logo

Sign me up!

FREE MEMBERSHIP

Get your FREE Innovation in Textiles membership. Sign up now...

31st August 2017, Dallas, TX

Energy harvesting yarns generate electricity

An international research team led by scientists at The University of Texas at Dallas and Hanyang University in South Korea has developed high-tech yarns that generate electricity when they are stretched or twisted.

In a study published in the August issue of the journal Science, researchers describe twistron yarns and their possible applications, such as harvesting energy from the motion of ocean waves or from temperature fluctuations. When sewn into a shirt, these yarns served as a self-powered breathing monitor.

Coiled carbon nanotube yarns, created at The University of Texas at Dallas and imaged here with a scanning electron microscope, generate electrical energy when stretched or twisted. © The University of Texas at Dallas

“The easiest way to think of twistron harvesters is, you have a piece of yarn, you stretch it, and out comes electricity,” said Dr Carter Haines BS’11, PhD’15, associate research professor in the Alan G. MacDiarmid NanoTech Institute at UT Dallas and co-lead author of the article. The article also includes researchers from South Korea, Virginia Tech, Wright-Patterson Air Force Base and China.

Yarns Based on Nanotechnology

The yarns are constructed from carbon nanotubes, which are hollow cylinders of carbon 10,000 times smaller in diameter than a human hair. The researchers first twist-spun the nanotubes into high-strength, lightweight yarns. To make the yarns highly elastic, they introduced so much twist that the yarns coiled like an over-twisted rubber band.

In order to generate electricity, the yarns must be either submerged in or coated with an ionically conducting material, or electrolyte, which can be as simple as a mixture of ordinary table salt and water. “Fundamentally, these yarns are supercapacitors,” said Dr Na Li, a research scientist at the NanoTech Institute and co-lead author of the study. “In a normal capacitor, you use energy — like from a battery — to add charges to the capacitor. But in our case, when you insert the carbon nanotube yarn into an electrolyte bath, the yarns are charged by the electrolyte itself. No external battery, or voltage, is needed.”

When a harvester yarn is twisted or stretched, the volume of the carbon nanotube yarn decreases, bringing the electric charges on the yarn closer together and increasing their energy, Haines said. This increases the voltage associated with the charge stored in the yarn, enabling the harvesting of electricity.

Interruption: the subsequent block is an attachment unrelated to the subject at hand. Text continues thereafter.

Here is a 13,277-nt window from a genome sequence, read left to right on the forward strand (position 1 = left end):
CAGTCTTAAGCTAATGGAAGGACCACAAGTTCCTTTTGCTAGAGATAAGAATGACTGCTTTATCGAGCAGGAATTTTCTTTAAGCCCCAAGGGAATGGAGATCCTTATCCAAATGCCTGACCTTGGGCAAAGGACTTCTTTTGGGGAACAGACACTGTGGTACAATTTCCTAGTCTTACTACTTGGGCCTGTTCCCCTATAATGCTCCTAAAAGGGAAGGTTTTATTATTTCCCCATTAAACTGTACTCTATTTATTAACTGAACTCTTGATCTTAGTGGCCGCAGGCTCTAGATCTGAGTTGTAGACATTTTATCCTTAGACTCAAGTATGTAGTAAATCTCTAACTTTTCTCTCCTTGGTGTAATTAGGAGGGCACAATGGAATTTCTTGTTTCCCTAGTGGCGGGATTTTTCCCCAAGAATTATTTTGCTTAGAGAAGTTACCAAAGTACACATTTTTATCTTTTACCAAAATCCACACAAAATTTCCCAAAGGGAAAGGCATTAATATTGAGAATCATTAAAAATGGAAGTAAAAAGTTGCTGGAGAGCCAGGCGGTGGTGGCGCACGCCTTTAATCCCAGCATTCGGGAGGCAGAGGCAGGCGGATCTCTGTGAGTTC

Lab tests show potential applications

In the lab, the researchers showed that a twistron yarn weighing less than a housefly could power a small LED, which lit up each time the yarn was stretched. To show that twistrons can harvest waste thermal energy from the environment, Li connected a twistron yarn to a polymer artificial muscle that contracts and expands when heated and cooled. The twistron harvester converted the mechanical energy generated by the polymer muscle to electrical energy.

From left: Dr Carter Haines BS'11, PhD'15, Dr Shi Hyeong Kim and Dr Nai Li  of the Alan G. MacDiarmid NanoTech institute at UT Dallas are lead authors of a study that describes carbon nanotube yarns that generate electricity when they are stretched or twisted. © The University of Texas at Dallas

“There is a lot of interest in using waste energy to power the Internet of Things, such as arrays of distributed sensors,” said Li. “Twistron technology might be exploited for such applications where changing batteries is impractical.”

The researchers also sewed twistron harvesters into a shirt. Normal breathing stretched the yarn and generated an electrical signal, demonstrating its potential as a self-powered respiration sensor.

Electricity from ocean waves

In a proof-of-concept demonstration, co-lead author Dr Shi Hyeong Kim, a postdoctoral researcher at the NanoTech Institute, waded into the frigid surf off the east coast of South Korea to deploy a coiled twistron in the sea. He attached a 10-centimetre-long yarn, weighing only 1 milligram, between a balloon and a sinker that rested on the seabed.

Every time an ocean wave arrived, the balloon would rise, stretching the yarn up to 25%, thereby generating measured electricity. Even though the investigators used very small amounts of twistron yarn in the current study, they have shown that harvester performance is scalable, both by increasing twistron diameter and by operating many yarns in parallel.

“If our twistron harvesters could be made less expensively, they might ultimately be able to harvest the enormous amount of energy available from ocean waves,” said Baughman, who holds the Robert A. Welch Distinguished Chair in Chemistry in the School of Natural Sciences and Mathematics.

www.utdallas.edu

This article is also appears in...

Comments

Be the first to comment on Energy harvesting yarns generate electricity

|